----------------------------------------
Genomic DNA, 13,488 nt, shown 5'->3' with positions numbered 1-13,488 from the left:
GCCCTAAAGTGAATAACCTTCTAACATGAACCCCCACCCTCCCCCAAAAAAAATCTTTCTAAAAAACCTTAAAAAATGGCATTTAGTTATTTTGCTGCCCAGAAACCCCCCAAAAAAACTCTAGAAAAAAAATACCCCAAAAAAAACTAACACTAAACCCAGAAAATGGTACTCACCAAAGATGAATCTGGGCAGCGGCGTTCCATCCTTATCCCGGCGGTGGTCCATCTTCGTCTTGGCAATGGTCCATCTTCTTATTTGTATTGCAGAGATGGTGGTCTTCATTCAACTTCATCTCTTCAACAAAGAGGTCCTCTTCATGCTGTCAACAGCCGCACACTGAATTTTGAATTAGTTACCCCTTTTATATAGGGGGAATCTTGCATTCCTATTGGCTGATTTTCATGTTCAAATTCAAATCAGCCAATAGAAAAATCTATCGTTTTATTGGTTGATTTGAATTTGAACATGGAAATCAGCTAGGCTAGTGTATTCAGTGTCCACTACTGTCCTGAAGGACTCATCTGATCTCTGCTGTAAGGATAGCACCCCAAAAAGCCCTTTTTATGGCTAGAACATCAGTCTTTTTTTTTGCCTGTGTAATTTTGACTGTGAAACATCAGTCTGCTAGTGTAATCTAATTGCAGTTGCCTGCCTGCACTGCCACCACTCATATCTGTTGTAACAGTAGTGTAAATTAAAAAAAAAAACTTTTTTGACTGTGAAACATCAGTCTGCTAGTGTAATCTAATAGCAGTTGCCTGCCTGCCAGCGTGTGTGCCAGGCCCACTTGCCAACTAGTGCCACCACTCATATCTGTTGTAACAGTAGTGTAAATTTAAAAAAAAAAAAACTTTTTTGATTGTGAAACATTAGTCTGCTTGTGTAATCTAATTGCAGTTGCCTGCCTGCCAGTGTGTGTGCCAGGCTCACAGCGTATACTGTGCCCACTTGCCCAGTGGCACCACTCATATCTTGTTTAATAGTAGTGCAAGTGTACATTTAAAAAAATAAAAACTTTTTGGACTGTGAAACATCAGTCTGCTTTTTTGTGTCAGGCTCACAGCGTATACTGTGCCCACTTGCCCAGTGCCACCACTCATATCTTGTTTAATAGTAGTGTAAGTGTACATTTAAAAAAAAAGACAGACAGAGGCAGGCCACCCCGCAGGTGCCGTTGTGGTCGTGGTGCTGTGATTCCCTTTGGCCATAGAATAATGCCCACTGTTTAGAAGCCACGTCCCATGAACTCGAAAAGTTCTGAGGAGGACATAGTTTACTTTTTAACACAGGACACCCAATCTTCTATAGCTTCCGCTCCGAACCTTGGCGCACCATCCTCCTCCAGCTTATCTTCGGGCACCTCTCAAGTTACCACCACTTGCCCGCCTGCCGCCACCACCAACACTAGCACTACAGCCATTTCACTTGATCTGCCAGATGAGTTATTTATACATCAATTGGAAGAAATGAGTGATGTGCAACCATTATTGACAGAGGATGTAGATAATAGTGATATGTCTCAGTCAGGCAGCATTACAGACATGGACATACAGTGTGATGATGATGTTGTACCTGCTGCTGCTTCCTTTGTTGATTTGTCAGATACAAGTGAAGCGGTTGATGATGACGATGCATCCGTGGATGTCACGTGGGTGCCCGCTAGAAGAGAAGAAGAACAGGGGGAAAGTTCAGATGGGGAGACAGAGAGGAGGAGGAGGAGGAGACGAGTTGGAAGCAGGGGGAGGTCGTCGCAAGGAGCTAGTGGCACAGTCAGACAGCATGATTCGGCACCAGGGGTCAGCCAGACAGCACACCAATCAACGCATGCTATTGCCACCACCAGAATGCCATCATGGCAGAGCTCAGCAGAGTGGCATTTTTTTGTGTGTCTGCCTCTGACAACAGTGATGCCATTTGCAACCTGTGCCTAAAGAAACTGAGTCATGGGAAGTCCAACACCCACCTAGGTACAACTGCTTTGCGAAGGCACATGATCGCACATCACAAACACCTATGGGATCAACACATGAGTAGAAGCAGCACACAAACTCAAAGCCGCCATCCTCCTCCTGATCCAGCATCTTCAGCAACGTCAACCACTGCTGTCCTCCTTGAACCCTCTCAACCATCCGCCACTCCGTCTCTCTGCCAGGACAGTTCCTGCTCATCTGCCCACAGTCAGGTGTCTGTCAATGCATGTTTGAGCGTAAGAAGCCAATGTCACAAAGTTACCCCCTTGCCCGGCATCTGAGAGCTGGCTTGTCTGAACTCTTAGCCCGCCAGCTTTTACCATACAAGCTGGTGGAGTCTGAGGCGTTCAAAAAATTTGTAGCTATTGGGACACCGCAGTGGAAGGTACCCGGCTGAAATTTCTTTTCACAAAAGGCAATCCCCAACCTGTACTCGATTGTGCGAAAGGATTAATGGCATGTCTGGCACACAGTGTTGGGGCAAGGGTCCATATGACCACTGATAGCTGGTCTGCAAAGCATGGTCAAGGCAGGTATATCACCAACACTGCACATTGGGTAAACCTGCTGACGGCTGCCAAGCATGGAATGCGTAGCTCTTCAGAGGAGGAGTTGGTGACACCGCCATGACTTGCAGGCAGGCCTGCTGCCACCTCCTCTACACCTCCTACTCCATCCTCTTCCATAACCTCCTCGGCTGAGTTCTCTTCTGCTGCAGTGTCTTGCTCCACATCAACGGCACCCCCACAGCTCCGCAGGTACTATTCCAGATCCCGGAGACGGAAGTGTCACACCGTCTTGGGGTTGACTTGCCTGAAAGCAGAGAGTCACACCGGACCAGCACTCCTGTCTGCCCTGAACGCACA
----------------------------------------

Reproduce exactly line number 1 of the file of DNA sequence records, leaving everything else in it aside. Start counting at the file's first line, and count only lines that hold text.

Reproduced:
Genomic DNA, 13,488 nt, shown 5'->3' with positions numbered 1-13,488 from the left: